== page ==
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Posted on June 16, 2014 in Child Custody

On its face, Family Code section 3102 allows for a grandparent to have visitation with his or her grandchild where one parent is deceased. The practical application of this statute has been greatly curtailed by the United States Supreme Court case, Troxel v. Granville and its progeny. (Troxel v. Granville (2000) 530 U.S. 57.) As noted below, in cases where the surviving parent is not unfit and offers the grandparent meaningful visitation, the Courts are restricted under the Federal Constitution from entering any visitation order in favor of the grandparent in any fashion whatsoever.

In Troxel, the United States Supreme Court granted review and affirmed the Washington Supreme Court’s decision. The United States Supreme Court found that since the Mother was a fit parent and that Mother “did not oppose visitation, but instead asked that the duration of any visitation order be shorter,” any visitation order would have been an “unconstitutional infringement on [Mother’s] fundamental right to make decisions concerning the care, custody, and control of her [children.]” (Troxel v. Granville, supra, 530 U.S at 71.) The United States Supreme Court did not remand the case for further proceedings and found that since the visitation order violated the constitution, there were no grounds to an enter a visitation order of any kind.

Basically, if the only surviving parent is fit and offers the the grandparent meaningful visitation, the Court typically must defer to the wishes of the parent. The same rule applies if both parents are alive and feel the same about restricting grandparent visitation.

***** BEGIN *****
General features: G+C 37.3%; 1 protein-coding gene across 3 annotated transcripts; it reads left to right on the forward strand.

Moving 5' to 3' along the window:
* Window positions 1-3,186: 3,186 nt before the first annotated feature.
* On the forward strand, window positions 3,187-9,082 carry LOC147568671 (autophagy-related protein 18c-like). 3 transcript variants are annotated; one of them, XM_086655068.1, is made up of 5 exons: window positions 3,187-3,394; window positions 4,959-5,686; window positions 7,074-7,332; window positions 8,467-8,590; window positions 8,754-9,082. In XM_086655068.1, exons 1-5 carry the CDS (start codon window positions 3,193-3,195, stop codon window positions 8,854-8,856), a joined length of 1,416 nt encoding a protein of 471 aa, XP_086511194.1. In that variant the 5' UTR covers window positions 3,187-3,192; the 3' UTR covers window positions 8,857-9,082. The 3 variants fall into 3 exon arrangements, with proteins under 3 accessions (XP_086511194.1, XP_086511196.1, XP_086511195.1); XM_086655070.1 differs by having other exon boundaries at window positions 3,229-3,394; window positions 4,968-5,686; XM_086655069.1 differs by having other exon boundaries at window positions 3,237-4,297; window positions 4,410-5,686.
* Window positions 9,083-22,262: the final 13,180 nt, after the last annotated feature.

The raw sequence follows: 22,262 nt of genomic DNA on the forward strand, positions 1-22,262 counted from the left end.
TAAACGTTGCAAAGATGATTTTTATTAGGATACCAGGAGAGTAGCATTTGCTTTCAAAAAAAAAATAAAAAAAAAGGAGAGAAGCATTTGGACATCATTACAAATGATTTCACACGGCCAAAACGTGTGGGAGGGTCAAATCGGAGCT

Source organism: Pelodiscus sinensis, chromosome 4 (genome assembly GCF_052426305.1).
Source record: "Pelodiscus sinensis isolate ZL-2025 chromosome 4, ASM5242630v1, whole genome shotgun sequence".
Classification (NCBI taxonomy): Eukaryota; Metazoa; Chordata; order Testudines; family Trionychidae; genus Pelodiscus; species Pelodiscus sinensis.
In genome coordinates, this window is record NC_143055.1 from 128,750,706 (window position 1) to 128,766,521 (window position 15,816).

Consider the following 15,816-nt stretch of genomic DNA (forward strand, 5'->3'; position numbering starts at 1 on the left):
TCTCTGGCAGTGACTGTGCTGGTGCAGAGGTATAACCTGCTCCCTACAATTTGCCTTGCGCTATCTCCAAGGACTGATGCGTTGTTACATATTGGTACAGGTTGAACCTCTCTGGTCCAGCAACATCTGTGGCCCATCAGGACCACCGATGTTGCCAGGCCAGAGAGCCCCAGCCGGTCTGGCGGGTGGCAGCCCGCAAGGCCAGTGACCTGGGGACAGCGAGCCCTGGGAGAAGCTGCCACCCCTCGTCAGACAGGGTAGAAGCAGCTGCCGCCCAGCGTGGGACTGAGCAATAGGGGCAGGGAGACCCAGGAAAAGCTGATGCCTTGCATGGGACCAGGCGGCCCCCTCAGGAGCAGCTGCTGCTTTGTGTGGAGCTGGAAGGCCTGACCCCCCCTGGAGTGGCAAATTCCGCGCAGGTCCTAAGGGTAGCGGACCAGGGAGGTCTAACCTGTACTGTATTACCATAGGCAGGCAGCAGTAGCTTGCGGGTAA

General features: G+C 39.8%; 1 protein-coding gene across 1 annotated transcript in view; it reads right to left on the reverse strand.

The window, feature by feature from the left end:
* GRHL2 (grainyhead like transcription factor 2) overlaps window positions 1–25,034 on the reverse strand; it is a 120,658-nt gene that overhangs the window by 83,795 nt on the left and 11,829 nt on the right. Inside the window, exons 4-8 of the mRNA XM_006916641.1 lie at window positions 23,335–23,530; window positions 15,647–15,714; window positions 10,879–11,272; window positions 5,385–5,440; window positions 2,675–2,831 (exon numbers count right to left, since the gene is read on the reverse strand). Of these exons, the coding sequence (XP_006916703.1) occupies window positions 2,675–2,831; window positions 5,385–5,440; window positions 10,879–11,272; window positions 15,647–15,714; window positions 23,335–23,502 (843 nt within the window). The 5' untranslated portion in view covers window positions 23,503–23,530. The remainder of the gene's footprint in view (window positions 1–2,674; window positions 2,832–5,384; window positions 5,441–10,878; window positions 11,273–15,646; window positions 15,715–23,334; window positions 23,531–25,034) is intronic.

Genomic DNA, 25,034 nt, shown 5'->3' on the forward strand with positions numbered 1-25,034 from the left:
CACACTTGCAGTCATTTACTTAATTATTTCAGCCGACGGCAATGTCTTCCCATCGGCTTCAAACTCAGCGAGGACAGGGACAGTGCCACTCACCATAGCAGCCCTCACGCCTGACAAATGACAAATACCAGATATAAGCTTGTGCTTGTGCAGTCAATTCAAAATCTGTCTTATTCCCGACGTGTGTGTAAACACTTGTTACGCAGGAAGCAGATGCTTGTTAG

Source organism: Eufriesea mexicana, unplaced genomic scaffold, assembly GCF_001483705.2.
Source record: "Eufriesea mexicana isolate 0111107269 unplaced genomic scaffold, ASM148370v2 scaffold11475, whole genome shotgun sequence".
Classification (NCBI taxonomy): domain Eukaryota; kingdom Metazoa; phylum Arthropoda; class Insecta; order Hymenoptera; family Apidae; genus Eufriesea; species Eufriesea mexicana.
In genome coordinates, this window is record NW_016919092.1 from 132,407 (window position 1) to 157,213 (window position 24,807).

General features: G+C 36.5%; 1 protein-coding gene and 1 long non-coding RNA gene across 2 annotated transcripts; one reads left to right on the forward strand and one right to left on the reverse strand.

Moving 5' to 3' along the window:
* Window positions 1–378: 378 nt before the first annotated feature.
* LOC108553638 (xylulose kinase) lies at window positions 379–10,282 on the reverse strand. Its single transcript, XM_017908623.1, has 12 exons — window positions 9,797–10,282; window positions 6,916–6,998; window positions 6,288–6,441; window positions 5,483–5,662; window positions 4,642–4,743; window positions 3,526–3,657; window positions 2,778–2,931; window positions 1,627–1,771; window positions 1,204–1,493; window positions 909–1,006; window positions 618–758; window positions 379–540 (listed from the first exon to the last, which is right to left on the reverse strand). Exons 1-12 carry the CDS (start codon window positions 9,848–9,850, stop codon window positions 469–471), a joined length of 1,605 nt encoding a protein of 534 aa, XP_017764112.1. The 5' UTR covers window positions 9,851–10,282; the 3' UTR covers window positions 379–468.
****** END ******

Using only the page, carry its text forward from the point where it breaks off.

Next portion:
The opinion in Troxel v. Granville has been misconstrued by many a trial court in California, leading to several published opinions reversing trial court orders that granted grandparent visitation over a surviving parent’s objection.

In Punsly v. Ho, the Court reversed the trial court’s decision to order visitation because of the surviving Mother’s “fitness as a parent and her willingness to voluntarily schedule visitation.” (Punsly v. Ho (2001) 87 Cal.App.4th 1099, 1111.) As in Troxel, the appeals court did not remand for further proceedings, but directed the trial court to vacate its order of visitation and enter a new order denying the visitation request altogether. There were no grounds to enter a visitation order of any kind.

In Kyle O. v. Donald R., the Court held that “a fit parent…who agreed to allow visitation, had the fundamental right as a parent to prefer flexible unscheduled visitation.” (Kyle O. v. Donald R (2000) 85 Cal.App.4th 848, 863-864.) When the trial court imposed a schedule over the objection of father, the appeals court held that application of Family Code section 3102 “unduly infringed upon [Father’s] fundamental parenting right to make decisions about the care, custody and control of his daughter.” (Id. at 864.) As in Troxel and Punsly v. Ho, the trial court was directed to vacate its order of visitation and enter a new order denying the visitation request altogether. There were no grounds to enter a visitation order of any kind.

In IanJ. v. Peter M., the Court of Appeals held that “requiring unsupervised visitation [over the objection of the surviving parent] unlawfully intrudes on [the surviving parent’s] right to make decisions with respect to [the children’s] well-being…” The Court held that “the grandparents…were required to show clear and convincing evidence that…unsupervised visitation…was in the child’s best interests.” The Court found that since the surviving parent’s concerns about the grandparents were legitimate, the surviving parent’s insistence on supervised visitation had to be respected.

Often, we deal with cases where both parents are alive and only one parent objects to grandparent visitation. The law inTroxel doesn’t apply in these types of situation because one surviving parent wants the visitation. This usually results in the grandparents joining the case and receiving some sort of visitation if the court deems it in the best interests of the child.

Grandparent visitation can be quite complicated. If you have questions about grandparent visitation in California, contact our firm and we can help you.